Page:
Cloud computing is the most important technological development in the last several years, and an engine of innovation and economic growth. Businesses all over the world are using cloud-based services to lower their information management costs and improve the security of their data. By the end of the decade, the global cloud market is expected to reach over $240 billion.

But as Internet use has increased exponentially, so, too, have the government’s requests for consumer data stored in the cloud.

Microsoft is on pace to receive almost 16,000 requests for data in 2013 from law enforcement agencies, a 31 percent increase over 2012. Google recently reported that the government issued nearly 11,000 requests for user information during the first half of 2013. That’s an increase of over 200 percent since 2009. And that only represents the government requests providers are allowed to discuss. The government forbids companies to publicize requests for information that were issued for national security reasons.

Bipartisan legislation to reform ECPA is pending in both houses of Congress. It would require the government to obtain a warrant before it can access the private property we store online just as it would to search our homes.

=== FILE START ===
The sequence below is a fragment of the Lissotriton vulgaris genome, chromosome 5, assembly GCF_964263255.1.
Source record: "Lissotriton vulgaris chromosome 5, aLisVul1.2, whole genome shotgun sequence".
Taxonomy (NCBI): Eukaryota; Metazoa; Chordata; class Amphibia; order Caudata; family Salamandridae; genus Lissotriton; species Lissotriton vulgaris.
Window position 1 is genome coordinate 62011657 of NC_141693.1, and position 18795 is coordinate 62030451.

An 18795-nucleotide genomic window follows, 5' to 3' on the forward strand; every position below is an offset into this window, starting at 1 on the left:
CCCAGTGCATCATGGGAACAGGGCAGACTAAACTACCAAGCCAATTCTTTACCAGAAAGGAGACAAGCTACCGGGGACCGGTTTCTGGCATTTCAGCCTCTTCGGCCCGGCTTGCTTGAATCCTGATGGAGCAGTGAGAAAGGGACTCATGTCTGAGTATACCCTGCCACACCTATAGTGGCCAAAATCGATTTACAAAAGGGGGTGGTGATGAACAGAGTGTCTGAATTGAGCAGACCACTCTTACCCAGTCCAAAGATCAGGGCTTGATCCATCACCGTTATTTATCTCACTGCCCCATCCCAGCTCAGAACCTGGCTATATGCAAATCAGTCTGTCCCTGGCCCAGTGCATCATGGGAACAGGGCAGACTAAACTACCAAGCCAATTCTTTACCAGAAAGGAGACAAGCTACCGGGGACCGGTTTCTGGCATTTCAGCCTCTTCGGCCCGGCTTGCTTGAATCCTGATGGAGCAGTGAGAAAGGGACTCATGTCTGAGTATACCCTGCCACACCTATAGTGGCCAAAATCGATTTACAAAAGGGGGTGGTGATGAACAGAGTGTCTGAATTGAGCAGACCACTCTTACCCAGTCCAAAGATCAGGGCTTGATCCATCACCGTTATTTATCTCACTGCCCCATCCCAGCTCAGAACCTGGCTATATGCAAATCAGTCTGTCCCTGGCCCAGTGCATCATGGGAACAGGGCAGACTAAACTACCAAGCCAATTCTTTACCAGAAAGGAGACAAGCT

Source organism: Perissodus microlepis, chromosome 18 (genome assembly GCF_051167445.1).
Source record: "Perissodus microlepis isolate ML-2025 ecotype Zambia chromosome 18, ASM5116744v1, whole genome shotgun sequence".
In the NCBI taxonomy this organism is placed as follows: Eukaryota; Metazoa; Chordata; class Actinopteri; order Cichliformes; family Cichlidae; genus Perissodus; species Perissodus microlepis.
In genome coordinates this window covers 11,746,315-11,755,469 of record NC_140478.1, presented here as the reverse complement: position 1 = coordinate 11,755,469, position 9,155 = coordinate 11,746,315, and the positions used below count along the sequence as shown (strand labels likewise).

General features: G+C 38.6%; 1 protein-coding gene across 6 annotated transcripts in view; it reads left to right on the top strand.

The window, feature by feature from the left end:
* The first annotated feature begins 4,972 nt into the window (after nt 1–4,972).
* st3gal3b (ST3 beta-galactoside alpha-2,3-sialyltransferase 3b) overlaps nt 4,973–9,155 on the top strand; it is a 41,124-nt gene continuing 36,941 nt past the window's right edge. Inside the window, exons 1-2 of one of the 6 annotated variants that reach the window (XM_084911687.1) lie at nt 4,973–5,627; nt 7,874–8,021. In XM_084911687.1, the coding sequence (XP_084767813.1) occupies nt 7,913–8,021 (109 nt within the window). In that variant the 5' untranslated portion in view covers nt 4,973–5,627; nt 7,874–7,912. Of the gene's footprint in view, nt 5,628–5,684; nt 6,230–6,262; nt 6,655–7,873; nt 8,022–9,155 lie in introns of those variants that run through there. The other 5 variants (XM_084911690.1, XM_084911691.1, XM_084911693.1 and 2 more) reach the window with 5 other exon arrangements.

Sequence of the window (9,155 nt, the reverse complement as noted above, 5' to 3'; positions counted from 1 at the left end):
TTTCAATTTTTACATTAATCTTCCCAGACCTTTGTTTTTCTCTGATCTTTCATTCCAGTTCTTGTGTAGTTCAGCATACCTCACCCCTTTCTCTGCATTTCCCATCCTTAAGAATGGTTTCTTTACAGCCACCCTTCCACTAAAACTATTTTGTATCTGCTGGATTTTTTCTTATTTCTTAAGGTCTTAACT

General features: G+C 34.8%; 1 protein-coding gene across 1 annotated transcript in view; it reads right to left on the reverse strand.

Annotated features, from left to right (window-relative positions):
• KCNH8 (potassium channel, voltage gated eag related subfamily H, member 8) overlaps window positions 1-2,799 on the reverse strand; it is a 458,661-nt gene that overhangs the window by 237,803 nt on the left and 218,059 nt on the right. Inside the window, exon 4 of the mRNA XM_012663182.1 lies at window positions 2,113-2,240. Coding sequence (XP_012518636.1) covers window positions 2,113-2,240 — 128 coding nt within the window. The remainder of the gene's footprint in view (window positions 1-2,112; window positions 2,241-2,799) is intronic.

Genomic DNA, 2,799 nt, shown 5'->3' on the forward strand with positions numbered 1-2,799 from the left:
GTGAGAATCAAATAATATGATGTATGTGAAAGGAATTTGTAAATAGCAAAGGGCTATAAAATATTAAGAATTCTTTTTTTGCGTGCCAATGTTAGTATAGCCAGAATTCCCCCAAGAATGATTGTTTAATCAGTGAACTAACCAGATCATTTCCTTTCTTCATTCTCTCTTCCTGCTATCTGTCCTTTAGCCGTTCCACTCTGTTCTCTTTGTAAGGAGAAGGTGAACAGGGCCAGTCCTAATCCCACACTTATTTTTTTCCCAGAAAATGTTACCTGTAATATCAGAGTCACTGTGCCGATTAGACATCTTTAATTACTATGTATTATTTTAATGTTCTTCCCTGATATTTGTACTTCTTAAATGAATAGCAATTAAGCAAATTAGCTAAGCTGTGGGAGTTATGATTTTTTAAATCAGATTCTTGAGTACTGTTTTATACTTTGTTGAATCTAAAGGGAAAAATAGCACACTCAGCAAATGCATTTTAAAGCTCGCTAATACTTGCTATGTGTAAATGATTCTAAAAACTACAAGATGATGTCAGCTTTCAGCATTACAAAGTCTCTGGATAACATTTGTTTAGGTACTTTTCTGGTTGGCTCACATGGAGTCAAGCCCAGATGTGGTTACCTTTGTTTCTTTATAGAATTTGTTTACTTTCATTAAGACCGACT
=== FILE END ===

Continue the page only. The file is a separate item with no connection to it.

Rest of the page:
Some government agencies, including the SEC and the IRS, are demanding they be exempted from these reforms. That would undermine the purpose of the reforms, and leave us stuck with an antiquated law that doesn’t reflect today’s reality. These exemptions would further erode our privacy protections, rather than bring those protections in line with the Fourth Amendment.

This assault on our online privacy rights has brought together groups from across the political spectrum — Americans for Tax Reform and Heritage Action for America have joined with the Americans Civil Liberties Union and the Center for Democracy and Technology to call on Congress and the Obama administration to modernize our outdated privacy laws. Together we are launching a National Day of Action on December 5 to strengthen our online privacy rights. We urge all Americans to sign our petition to send a strong signal to the White House: the government must keep out of our private online communications.